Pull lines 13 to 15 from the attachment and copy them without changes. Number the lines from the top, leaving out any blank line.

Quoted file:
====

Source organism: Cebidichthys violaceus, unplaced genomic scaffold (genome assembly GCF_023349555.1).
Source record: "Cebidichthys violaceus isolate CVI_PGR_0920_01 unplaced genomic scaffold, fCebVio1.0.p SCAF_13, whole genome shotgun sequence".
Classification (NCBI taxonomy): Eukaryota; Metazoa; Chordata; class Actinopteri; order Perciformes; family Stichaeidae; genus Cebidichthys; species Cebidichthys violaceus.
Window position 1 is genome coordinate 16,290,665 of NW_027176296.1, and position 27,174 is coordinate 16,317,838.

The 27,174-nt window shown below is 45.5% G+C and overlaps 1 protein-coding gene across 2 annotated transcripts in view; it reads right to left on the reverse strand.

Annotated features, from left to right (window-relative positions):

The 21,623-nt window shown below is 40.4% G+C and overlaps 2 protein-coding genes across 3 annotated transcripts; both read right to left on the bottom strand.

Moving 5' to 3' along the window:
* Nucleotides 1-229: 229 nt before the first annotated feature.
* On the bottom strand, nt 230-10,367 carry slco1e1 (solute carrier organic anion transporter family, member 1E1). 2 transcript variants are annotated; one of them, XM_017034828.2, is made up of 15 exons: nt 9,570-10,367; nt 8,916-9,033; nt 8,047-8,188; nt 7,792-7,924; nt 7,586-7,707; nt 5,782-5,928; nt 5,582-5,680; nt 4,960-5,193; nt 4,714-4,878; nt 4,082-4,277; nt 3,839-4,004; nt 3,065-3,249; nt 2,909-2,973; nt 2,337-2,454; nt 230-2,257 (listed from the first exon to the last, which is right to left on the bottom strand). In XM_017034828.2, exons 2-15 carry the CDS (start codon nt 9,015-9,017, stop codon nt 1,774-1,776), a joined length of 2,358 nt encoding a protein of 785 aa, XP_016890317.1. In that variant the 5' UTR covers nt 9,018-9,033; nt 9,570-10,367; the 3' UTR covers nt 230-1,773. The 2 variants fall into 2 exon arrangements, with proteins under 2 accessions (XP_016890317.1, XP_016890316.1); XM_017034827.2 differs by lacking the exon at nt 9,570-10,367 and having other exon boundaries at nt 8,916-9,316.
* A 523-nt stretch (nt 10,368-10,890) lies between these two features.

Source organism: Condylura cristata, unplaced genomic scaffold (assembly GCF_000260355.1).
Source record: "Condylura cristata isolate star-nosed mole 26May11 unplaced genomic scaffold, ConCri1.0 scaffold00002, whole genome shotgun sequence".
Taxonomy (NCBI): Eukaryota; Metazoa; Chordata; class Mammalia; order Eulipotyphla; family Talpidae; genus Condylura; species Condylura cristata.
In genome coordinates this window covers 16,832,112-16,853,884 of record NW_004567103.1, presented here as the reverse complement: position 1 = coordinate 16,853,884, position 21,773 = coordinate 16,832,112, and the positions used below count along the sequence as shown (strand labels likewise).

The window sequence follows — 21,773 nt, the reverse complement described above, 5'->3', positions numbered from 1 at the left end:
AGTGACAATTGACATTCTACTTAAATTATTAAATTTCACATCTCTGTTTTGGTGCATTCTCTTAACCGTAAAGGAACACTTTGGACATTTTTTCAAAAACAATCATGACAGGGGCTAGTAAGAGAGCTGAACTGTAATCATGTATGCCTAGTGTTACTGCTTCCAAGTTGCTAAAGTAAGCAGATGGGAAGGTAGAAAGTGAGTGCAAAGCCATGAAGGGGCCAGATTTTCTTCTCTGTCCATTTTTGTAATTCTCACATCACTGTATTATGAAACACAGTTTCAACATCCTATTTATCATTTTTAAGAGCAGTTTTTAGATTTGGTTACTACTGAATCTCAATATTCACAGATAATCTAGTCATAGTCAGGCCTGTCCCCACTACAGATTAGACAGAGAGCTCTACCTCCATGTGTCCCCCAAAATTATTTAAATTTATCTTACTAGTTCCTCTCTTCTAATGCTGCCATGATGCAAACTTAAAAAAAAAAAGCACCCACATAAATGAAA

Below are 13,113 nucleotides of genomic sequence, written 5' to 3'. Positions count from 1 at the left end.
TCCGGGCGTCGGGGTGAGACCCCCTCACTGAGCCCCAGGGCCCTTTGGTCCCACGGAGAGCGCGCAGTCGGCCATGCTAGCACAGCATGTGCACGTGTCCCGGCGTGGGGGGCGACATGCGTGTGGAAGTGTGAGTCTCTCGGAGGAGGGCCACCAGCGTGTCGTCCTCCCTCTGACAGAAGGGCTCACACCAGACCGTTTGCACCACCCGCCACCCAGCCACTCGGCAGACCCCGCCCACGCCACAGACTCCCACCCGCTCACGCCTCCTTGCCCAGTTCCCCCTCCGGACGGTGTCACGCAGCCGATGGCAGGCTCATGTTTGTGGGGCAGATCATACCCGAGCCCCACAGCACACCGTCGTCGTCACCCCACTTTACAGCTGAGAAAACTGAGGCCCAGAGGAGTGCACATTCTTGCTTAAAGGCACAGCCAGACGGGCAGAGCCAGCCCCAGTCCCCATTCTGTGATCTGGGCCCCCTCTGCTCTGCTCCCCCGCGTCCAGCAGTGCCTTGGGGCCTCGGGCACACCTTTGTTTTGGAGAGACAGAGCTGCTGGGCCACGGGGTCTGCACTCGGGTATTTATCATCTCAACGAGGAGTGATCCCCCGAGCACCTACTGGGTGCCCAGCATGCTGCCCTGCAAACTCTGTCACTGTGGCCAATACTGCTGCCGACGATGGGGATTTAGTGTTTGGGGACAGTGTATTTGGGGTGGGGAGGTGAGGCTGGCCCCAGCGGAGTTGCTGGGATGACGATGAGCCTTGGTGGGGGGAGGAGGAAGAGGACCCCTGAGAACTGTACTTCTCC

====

Source record: "Condylura cristata isolate star-nosed mole 26May11 unplaced genomic scaffold, ConCri1.0 scaffold00002, whole genome shotgun sequence".
Taxonomy (NCBI): Eukaryota; Metazoa; Chordata; class Mammalia; order Eulipotyphla; family Talpidae; genus Condylura; species Condylura cristata.
In genome coordinates this window covers 16,832,112-16,853,884 of record NW_004567103.1, presented here as the reverse complement: position 1 = coordinate 16,853,884, position 21,773 = coordinate 16,832,112, and the positions used below count along the sequence as shown (strand labels likewise).